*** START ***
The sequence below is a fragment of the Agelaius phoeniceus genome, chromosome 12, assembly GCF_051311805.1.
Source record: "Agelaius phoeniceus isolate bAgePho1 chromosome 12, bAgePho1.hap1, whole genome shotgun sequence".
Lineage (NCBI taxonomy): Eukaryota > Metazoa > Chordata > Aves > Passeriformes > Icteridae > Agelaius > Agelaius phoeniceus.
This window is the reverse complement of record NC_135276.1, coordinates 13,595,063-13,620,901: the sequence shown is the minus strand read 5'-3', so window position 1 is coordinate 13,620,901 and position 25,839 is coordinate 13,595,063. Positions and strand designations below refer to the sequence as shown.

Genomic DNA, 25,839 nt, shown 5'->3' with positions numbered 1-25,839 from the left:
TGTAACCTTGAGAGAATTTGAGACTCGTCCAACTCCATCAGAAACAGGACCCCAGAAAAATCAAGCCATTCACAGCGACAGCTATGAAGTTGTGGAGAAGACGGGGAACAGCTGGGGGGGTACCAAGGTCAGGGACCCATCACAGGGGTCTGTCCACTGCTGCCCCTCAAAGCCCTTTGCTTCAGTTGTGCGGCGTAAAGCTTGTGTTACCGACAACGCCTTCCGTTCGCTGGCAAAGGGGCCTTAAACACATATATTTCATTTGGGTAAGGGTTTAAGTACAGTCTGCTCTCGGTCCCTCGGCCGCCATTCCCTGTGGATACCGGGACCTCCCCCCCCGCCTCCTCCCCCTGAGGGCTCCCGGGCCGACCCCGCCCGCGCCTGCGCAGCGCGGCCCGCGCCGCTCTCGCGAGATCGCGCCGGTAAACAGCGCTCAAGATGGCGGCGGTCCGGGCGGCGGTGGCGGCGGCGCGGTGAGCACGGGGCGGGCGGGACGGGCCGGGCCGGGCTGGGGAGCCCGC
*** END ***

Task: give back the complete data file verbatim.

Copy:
The sequence below is a fragment of the Agelaius phoeniceus genome, chromosome 12, assembly GCF_051311805.1.
Source record: "Agelaius phoeniceus isolate bAgePho1 chromosome 12, bAgePho1.hap1, whole genome shotgun sequence".
Lineage (NCBI taxonomy): Eukaryota > Metazoa > Chordata > Aves > Passeriformes > Icteridae > Agelaius > Agelaius phoeniceus.
This window is the reverse complement of record NC_135276.1, coordinates 13,595,063-13,620,901: the sequence shown is the minus strand read 5'-3', so window position 1 is coordinate 13,620,901 and position 25,839 is coordinate 13,595,063. Positions and strand designations below refer to the sequence as shown.

Genomic DNA, 25,839 nt, shown 5'->3' with positions numbered 1-25,839 from the left:
TGTAACCTTGAGAGAATTTGAGACTCGTCCAACTCCATCAGAAACAGGACCCCAGAAAAATCAAGCCATTCACAGCGACAGCTATGAAGTTGTGGAGAAGACGGGGAACAGCTGGGGGGGTACCAAGGTCAGGGACCCATCACAGGGGTCTGTCCACTGCTGCCCCTCAAAGCCCTTTGCTTCAGTTGTGCGGCGTAAAGCTTGTGTTACCGACAACGCCTTCCGTTCGCTGGCAAAGGGGCCTTAAACACATATATTTCATTTGGGTAAGGGTTTAAGTACAGTCTGCTCTCGGTCCCTCGGCCGCCATTCCCTGTGGATACCGGGACCTCCCCCCCCGCCTCCTCCCCCTGAGGGCTCCCGGGCCGACCCCGCCCGCGCCTGCGCAGCGCGGCCCGCGCCGCTCTCGCGAGATCGCGCCGGTAAACAGCGCTCAAGATGGCGGCGGTCCGGGCGGCGGTGGCGGCGGCGCGGTGAGCACGGGGCGGGCGGGACGGGCCGGGCCGGGCTGGGGAGCCCGC